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Also there’s a very good chance this is a non issue anyway. Since your fermenting in an airlocked bucket and not stirring it daily (which helps) your not able to easily see the activity.
At last check on Sunday the surface was still foamy, airlock was bubbling away, and SG was down to 1.002. Now 2 days later- I’m betting donuts to dollars that this has fermented dry and ready to transfer into glass.
And if still 1.002 , then still transfer to glass. Leaving in bucket at that point is unnecessary. And after some time would oxidize the wine.
 

RiderEh

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Well it's stalled. I just checked and still 1.002. What are my options now? Can I try adding more of the same EC1118 plus yeast nutrient or energizer? Or only nutrient or energizer?
 

cmason1957

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No nutrient or energizer. The yeast can't use it at this late stage and it gets left in your wine. Spoilage bacteria can use it. What I would do is mix up about two or three packets of yeast with water. Let start for at least 30 minutes. Now add in about the same amount of your stuck wine, wait 30 minutes to see if it starts fermenting. If it does, add twice as much stuck wine as you did the first time. Repeat, until you have all your wine in the new mixture. You might be able to get it fermented to dry.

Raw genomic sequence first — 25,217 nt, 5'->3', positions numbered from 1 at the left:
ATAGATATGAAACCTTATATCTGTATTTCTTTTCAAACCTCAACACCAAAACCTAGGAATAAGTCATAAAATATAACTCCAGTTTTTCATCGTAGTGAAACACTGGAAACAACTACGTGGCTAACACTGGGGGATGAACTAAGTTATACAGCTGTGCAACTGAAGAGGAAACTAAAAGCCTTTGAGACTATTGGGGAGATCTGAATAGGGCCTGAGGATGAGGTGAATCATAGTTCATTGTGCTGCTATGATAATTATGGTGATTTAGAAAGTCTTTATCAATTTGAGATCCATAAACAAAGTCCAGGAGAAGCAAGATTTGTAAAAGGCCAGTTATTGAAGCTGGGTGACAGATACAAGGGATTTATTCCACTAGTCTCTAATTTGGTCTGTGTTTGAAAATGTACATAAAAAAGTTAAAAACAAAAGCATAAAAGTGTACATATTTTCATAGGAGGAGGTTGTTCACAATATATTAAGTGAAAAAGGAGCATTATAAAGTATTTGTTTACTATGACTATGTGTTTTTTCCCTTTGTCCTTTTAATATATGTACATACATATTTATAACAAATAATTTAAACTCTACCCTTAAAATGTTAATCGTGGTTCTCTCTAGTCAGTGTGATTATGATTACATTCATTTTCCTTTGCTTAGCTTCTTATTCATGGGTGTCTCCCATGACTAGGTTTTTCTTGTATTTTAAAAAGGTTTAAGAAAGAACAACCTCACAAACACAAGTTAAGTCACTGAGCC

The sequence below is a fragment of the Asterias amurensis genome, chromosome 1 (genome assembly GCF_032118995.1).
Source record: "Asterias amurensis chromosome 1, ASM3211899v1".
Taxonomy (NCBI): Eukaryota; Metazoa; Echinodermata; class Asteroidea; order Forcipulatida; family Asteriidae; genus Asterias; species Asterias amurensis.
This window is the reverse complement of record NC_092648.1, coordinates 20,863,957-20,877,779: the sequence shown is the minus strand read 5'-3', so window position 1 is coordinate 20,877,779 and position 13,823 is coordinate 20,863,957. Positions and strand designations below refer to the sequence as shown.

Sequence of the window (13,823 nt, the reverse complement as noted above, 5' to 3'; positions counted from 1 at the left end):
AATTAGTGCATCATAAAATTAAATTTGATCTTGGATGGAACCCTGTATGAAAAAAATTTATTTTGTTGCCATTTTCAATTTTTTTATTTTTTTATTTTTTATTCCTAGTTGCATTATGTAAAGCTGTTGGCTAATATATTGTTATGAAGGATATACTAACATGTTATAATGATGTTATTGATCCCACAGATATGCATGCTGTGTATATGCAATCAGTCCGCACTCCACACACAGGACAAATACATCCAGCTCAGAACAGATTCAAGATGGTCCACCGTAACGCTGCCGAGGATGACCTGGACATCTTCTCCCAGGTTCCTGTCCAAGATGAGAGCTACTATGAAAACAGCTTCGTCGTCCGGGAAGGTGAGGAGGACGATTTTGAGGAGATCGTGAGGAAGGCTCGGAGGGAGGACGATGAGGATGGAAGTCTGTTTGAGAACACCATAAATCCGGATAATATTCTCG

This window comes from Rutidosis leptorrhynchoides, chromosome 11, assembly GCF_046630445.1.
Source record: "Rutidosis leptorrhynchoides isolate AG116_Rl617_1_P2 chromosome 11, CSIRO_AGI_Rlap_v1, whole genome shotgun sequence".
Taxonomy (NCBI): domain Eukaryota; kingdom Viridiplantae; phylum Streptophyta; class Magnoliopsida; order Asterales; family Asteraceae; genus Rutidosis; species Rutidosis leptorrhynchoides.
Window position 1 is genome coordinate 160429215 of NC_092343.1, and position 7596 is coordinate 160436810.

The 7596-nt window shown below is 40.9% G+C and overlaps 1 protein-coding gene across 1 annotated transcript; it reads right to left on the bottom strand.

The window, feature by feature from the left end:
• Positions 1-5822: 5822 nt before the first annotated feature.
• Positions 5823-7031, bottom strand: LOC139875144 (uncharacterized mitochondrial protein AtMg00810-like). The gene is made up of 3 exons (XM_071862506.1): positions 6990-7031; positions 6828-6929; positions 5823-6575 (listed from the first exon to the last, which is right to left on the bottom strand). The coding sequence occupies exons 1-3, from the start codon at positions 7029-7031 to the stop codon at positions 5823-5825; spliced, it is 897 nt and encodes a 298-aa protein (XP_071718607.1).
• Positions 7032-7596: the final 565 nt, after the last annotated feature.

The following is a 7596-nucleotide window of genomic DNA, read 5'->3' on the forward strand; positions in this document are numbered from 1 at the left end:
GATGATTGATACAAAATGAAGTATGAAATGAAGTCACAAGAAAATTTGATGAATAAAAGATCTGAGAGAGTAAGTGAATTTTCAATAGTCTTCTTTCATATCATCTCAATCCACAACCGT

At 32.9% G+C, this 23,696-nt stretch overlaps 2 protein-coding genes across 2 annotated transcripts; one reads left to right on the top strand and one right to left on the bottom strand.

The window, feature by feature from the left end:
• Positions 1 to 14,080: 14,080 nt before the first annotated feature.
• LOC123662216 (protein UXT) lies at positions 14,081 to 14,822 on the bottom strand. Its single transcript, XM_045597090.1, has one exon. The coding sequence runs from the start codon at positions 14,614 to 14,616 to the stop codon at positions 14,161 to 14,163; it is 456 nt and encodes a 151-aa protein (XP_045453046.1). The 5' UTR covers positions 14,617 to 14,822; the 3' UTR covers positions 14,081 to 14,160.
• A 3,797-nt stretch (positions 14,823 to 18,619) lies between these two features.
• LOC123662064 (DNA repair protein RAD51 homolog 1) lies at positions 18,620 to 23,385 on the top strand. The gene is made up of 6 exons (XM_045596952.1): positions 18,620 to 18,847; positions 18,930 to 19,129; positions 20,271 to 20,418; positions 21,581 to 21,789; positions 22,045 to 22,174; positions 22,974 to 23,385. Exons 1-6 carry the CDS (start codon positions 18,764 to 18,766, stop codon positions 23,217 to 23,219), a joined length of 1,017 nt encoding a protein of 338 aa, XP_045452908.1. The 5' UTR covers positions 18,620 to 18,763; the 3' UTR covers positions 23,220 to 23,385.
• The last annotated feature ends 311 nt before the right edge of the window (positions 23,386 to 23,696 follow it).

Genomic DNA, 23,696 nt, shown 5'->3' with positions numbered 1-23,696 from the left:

RiderEh

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Well it was getting late and I did a quick google, and ended up using these instructions:

https://blog.eckraus.com/making-a-wine-yeast-starter-to-restart-a-stuck-fermentation

Hopefully everything still works out. I did use a bit of nutrient as it called for it. This morning there was no significant fermentation yet, hopefully there will be when I get home and I can pitch it tomorrow before we leave for vacation.
 

RiderEh

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I should add I also stirred up the bottom to see if I could raise the yeast and get it going again. This has worked for me before with beer.
 

salcoco

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I would be very surprised if you will restart. not enough food left . the fermentation is finished. i would rack over to a carboy off of the gross lees. oxygen addition during racking may wake up yeast and let it finish the last few points.
 

Ajmassa

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There’s so little sugar in there that trying to stun/kill the native yeast and re-inoculating or even using a proper yeast starter isn’t realistic if just above 1.000